UPDATE: The United States through the Prism of American and British Popular Music (10/30/03; e-journal issue)

full name / name of organization: 
Renée Dickason
contact email: 
Renee.Dickason@wanadoo.fr

CALL FOR PAPERS

LISA E-Journal is inviting contributions to an issue on :
The United States through the Prism of American and British Popular Music.

"I'm so bored with the USA.
But what can I do?"
The Clash, "I'm so Bored with the USA," The Clash, 1977

For over a century and in modes ranging from hagiography to protest,
popular
music has been a prime theatre of observation and representations of the
United States on record, in concert and more generally in the performing
arts. Studying this field, with its senders-artists and their
productions-and its receivers-gatekeepers and audiences-could enable us to
cast a different light on the USA as a source of inspiration, rejection and
attraction for musicians on both sides of the Atlantic in order to explore
certain visions of that country, or at least to examine some of the forces
that shape and/or distort it.

This survey will revolve around three axes: aesthetic, economic and
socio-political. We shall first analyse North American musicians'
viewpoints
on the United States. For instance, a reference to the State of Alabama has
very different connotations depending on whether one finds it in a piece by
John Coltrane, Canadian musician Neil Young or the Southern rock band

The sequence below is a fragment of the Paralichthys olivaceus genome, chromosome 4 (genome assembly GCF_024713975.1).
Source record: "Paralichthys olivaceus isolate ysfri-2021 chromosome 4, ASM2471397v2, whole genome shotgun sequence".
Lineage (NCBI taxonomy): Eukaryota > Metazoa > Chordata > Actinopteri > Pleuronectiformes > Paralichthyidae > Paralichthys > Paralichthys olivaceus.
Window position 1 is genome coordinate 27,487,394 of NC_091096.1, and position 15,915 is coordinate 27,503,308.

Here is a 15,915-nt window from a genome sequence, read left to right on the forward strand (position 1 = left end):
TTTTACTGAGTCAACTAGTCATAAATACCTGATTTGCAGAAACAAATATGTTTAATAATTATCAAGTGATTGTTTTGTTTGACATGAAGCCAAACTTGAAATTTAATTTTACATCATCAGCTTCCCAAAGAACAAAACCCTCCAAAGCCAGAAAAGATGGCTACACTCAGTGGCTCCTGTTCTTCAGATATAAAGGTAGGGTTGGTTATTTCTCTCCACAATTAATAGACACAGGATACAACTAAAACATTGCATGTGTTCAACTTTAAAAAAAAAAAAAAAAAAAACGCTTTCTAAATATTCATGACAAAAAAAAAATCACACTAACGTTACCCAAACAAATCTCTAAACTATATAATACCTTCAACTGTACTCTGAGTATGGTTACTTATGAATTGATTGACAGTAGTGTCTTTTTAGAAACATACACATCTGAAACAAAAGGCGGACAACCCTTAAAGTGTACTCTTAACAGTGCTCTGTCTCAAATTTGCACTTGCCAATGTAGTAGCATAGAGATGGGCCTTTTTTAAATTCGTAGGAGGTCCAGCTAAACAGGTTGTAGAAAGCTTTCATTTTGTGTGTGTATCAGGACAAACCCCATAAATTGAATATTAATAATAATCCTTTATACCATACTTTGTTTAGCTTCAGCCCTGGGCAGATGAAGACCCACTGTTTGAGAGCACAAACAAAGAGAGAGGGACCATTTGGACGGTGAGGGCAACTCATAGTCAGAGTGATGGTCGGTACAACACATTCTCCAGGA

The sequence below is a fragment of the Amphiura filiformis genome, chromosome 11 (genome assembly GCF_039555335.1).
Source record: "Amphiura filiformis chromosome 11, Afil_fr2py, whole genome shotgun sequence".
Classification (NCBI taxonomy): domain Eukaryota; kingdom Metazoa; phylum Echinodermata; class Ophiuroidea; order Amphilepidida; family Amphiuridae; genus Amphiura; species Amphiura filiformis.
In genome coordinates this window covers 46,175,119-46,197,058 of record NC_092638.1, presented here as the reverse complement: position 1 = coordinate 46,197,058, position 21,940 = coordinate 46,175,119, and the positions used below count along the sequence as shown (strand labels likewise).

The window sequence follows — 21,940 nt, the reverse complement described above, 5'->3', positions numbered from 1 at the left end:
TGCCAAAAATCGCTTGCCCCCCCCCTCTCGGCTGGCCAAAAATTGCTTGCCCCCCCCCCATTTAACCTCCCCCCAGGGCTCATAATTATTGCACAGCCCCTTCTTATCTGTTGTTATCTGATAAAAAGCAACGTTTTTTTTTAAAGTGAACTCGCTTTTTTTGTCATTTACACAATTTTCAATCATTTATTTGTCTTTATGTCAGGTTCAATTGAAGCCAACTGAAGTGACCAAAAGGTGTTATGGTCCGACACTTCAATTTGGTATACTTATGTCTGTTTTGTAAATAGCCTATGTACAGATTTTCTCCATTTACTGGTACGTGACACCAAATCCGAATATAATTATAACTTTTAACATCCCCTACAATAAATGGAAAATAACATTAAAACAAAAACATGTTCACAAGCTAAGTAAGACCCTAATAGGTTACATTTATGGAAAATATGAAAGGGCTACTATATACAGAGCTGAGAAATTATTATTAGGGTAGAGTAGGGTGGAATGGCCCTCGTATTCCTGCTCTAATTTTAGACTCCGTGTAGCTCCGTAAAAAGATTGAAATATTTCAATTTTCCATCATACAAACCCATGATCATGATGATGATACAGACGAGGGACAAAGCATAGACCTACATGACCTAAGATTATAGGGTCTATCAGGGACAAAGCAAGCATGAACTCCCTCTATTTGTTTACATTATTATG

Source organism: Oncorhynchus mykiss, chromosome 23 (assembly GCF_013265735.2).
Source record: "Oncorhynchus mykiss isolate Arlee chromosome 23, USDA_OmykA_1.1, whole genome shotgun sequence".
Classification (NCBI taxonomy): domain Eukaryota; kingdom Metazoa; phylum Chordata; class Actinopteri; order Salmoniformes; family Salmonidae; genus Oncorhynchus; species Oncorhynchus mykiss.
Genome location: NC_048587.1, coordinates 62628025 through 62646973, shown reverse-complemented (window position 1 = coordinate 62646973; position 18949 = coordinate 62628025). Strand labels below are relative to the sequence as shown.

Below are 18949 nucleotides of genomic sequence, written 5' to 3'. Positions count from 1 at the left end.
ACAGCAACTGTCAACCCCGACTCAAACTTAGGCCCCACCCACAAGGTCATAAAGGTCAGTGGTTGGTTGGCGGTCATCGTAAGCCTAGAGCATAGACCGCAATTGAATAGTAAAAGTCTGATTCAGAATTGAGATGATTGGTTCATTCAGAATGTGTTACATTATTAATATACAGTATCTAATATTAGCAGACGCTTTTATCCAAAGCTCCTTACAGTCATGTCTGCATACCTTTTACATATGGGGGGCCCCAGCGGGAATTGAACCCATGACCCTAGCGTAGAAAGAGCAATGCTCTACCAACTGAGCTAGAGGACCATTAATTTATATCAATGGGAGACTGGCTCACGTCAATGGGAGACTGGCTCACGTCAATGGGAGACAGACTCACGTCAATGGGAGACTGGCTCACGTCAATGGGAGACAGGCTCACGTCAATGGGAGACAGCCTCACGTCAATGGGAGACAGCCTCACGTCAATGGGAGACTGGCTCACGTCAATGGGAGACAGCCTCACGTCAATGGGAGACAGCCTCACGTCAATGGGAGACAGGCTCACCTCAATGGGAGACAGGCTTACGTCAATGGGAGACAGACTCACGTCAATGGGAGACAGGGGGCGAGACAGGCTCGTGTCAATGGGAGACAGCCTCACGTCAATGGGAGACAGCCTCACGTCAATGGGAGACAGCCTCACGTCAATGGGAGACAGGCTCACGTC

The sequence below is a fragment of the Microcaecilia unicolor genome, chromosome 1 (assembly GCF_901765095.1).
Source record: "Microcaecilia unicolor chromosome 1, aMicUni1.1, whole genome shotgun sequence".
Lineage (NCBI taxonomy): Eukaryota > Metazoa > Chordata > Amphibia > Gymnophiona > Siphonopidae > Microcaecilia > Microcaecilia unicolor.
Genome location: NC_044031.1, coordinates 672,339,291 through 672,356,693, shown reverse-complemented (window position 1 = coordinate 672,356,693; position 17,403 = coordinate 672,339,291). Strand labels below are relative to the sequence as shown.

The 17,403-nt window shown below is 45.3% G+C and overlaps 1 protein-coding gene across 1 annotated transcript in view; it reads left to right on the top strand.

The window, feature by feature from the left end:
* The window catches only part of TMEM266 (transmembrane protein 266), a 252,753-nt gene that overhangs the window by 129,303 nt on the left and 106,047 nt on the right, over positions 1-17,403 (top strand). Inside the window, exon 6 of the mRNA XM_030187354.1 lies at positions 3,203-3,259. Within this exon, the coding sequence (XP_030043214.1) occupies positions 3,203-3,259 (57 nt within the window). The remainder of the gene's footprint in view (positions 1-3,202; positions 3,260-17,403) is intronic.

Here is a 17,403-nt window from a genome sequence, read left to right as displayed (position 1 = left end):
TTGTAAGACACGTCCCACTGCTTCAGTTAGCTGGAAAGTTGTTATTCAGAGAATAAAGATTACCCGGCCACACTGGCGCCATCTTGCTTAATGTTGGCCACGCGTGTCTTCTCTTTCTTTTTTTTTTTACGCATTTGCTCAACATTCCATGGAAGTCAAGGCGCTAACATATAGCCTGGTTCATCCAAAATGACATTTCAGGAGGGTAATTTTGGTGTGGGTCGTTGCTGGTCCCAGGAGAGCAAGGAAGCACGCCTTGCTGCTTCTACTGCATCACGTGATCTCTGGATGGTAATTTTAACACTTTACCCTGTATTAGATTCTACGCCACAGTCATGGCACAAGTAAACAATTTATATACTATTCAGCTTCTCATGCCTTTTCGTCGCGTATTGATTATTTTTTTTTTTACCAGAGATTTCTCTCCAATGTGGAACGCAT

Lynyrd
Skynyrd. What do we learn about the USA from artists? To what extent can we
claim that their productions and status in the entertainment industry have
metonymic, metaphoric or even prophetic dimensions?

Far from operating in isolation, the North-American musical field has a
relationship with its British counterpart which may well be described as
special. In the 19th century for example, English and Scottish ballads were
adapted into African-American folklore to depict the feats of "bad guys"
such as Staggerlee or Railroad Bill. However, even though we remember the
strong popularity of blues in 1960s Britain, we tend to regard musical
trends and subcultural movements such as punk and techno as specifically
English and forget the works of American pioneers in New York and Detroit.
What sorts of response do American and British music and musicians draw
across the Atlantic? Is it possible to delineate particular perspectives on
the United States from the music produced in the United Kingdom?

All contributions, preferably in English, should reach us by 30 October
2003.

Contact : Eric Gonzalez (e-mail: eric.gonzalez_at_uhb.fr)

Contributions accepted for this project will be reviewed by at least two
reviewers with the understanding that the materials have not been
submitted to another journal. All submissions should be double-spaced, and
conform to the MLA style. Articles should not exceed 20 pages (5,000 words)
in length, excluding references. For other details, please check on LISA
e-journal 's web-site (http://www.unicaen.fr/mrsh/anglais/lisa). Please
join
a CV on separate sheets.

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Received on Sun Sep 21 2003 - 15:40:46 EDT

cfp categories: 
journals_and_collections_of_essays